Quick-Step have their own sprinter, Fabio Jakobsen, and for a while they were thinking about a bunch sprint. Jakobsen, though, suffered in the heat and soon his teammates pulled off the front to let others do the riding. Geraint Thomas then spoke with Jumbo-Visma’s race leader, Jonas Vingegaard, and said something to the effect that there was no need to chase a breakaway that posed little threat.

Thomas, of course, didn’t come down in the last shower. His team had Ganna in the break and they were backing the Italian to deliver the victory. Once the pace in the peloton slackened, the gap stretched from two to three minutes. At that point, the BikeExchange-Jayco team decided they would chase. This was the Australian version of closing the stable door after the horse has bolted. They soon realised they were wasting their energy.

Vingegaard retains the leader’s Yellow Jersey after the 13th stage. Picture: Thibault Camus – Pool/Getty Images
Vingegaard retains the leader’s Yellow Jersey after the 13th stage. Picture: Thibault Camus – Pool/Getty Images

Pedersen, a former world champion on the road, was one of the favourites to win from the break. As well as being strong, he can sprint. It also helped the Dane that his teammate, the American Simmons, did a lot of the donkey work. Wright always contributes to the workload and he did his share again.

Pedersen feared having as many as five rivals through the streets of Saint-Étienne. With 12km remaining, he noticed Ganna reaching to take food from his jersey. That was all he needed. He accelerated, Küng tried to follow but couldn’t, Wright went past him and sped up to Pedersen. That was impressive. Houle joined to make it three at the front.

Wright and Houle had a dilemma. Work with Pedersen and he will almost certainly win in the sprint. Refuse to co-operate and you pass up an outside chance of winning and the certainty of second or third place. They threw in their lot with Pedersen. About 3km from the finish, Wright attacked but Pedersen swiftly countered.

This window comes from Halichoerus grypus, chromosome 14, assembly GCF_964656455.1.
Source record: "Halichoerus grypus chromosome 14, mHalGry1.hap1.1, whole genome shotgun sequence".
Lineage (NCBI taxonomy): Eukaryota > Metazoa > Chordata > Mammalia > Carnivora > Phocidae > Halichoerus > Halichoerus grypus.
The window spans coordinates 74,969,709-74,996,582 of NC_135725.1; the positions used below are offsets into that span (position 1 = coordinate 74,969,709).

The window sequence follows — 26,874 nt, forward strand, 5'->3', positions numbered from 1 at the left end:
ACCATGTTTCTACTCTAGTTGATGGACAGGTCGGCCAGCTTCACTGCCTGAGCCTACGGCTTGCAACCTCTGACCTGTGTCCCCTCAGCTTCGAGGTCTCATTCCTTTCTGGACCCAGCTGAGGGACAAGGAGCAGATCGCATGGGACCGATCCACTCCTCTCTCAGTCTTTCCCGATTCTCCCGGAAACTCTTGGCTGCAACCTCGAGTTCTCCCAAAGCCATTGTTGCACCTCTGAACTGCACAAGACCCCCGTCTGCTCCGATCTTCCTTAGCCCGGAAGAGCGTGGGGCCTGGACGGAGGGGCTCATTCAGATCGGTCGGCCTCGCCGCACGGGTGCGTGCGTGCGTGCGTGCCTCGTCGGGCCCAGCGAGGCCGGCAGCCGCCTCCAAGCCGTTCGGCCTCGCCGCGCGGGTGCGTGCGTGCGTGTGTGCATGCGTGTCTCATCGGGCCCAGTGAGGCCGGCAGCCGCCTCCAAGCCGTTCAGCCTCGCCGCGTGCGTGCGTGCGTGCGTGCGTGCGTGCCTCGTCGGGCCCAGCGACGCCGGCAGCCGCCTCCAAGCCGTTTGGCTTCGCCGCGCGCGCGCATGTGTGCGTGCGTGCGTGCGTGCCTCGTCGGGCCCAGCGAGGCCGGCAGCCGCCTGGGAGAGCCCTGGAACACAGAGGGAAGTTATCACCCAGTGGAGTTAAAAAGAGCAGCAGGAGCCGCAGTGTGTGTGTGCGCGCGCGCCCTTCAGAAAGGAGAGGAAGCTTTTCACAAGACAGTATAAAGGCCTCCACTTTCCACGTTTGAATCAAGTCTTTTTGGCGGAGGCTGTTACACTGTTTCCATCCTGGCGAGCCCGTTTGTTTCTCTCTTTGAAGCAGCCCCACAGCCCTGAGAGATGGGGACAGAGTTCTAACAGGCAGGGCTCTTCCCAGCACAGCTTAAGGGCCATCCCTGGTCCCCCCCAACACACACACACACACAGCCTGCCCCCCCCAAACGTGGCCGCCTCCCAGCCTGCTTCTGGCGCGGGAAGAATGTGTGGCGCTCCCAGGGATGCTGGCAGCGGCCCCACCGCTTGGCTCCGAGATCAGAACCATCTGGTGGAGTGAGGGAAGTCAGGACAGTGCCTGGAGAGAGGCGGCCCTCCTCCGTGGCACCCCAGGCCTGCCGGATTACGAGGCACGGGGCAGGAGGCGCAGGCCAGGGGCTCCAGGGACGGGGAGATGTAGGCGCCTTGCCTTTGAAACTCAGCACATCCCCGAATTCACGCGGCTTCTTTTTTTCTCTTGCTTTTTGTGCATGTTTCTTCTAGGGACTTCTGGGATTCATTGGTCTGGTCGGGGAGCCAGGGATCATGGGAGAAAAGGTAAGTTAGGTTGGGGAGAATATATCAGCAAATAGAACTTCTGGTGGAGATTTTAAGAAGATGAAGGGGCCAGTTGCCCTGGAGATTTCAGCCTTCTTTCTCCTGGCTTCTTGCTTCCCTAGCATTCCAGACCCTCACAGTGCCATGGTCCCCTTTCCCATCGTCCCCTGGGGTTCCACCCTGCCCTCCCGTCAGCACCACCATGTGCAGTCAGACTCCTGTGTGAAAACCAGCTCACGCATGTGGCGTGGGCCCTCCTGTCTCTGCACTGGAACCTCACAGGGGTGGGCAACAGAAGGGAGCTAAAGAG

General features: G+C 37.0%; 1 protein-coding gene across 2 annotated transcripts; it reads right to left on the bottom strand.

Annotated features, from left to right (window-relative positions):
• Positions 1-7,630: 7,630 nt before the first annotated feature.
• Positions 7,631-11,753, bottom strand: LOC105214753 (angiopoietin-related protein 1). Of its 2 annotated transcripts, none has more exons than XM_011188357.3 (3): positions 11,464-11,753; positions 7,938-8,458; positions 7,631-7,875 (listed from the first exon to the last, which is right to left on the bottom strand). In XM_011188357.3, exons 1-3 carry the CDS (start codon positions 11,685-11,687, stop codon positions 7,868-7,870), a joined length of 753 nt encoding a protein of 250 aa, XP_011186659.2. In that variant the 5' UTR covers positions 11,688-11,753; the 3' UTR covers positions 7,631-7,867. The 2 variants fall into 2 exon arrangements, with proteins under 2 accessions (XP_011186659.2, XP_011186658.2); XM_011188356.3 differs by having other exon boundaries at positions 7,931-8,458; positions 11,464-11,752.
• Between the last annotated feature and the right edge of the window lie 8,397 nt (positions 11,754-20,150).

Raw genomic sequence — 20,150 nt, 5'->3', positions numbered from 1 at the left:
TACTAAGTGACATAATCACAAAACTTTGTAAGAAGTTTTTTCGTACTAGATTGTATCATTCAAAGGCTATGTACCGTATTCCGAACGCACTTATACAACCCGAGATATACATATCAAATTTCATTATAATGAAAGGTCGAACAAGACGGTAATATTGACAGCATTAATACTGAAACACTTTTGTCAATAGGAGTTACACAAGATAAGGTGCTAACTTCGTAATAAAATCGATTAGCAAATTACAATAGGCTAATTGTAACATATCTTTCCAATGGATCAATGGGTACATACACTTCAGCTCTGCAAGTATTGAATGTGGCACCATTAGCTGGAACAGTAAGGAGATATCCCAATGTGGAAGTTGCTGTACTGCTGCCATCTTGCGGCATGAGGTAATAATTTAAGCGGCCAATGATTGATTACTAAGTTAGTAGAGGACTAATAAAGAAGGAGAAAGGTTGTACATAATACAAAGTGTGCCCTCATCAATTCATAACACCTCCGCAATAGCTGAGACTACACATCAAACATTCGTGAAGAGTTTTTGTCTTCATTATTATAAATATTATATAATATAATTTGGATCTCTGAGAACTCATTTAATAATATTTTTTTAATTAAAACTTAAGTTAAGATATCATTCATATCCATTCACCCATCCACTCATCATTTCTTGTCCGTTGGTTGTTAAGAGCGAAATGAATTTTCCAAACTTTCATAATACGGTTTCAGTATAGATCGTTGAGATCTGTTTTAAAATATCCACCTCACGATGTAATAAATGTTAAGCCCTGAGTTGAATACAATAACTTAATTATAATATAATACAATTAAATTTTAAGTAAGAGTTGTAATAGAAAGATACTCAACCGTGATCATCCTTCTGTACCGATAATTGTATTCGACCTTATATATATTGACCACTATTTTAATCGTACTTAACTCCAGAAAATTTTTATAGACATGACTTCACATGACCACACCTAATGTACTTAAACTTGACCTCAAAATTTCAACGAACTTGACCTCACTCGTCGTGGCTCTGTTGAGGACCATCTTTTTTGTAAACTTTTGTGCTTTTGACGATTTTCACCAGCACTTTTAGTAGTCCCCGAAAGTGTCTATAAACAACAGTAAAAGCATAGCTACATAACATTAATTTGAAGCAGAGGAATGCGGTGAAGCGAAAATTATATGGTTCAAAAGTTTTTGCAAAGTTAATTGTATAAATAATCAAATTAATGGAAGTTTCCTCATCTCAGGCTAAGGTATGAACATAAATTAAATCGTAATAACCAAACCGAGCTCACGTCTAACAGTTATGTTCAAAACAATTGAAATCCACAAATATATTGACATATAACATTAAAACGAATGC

The sprint went as expected. Pedersen powered clear, Wright went after him but at a distance. He finished an excellent second. All the general-classification favourites finished in the same group, 5min 45sec behind Pedersen. Thomas remains third overall, 2:26 behind Vingegaard, Adam Yates is fifth at 3:44 and Tom Pidcock eighth at 7.39. Three riders in the top eight for Ineos makes it a good Tour for them.

Pedersen from a tightly fought lead group, not relinquishing his spot at the front in the last three kilometres. Picture: Alex Broadway/Getty Images
Pedersen from a tightly fought lead group, not relinquishing his spot at the front in the last three kilometres. Picture: Alex Broadway/Getty Images

Pretty much every rider interviewed after the stage spoke of the intense heat and how much harder it had made the day. They talked constantly about the fatigue. So many are on their last legs. After the Alps they needed anything but three transition stages.

Somewhere a long time ago, though, the organisers realised that suffering sells. They probably came to this realisation on the road to Saint-Étienne or Mende or Rodez. They’ve been selling it ever since.

Stage 13 results
1. Mads Pedersen, Denmark, Trek-Segafredo, 4hr 13min 3sec
2. Fred Wright, Britain, Bahrain Victorious, same time
3. Hugo Houle, Canada, Israel-Premier Tech, same time
4. Stefan Küng, Switzerland, Groupama-FDJ, 3s behind
5. Matteo Jorgenson, United States, Movistar, same time
6. Filippo Ganna, Italy, Ineos Grenadiers, 32
7. Wout van Aert, Belgium, Jumbo-Visma, 5:45
8. Florian Sénéchal, France, Quick-Step Alpha Vinyl, same time
9. Luca Mozzato, Italy, B&B Hotels-KTN, same time
10. Andrea Pasqualon, Italy, Intermarche-Wanty-Gobert Materiaux, same time

David Walsh
David WalshSports writer, The Sunday Times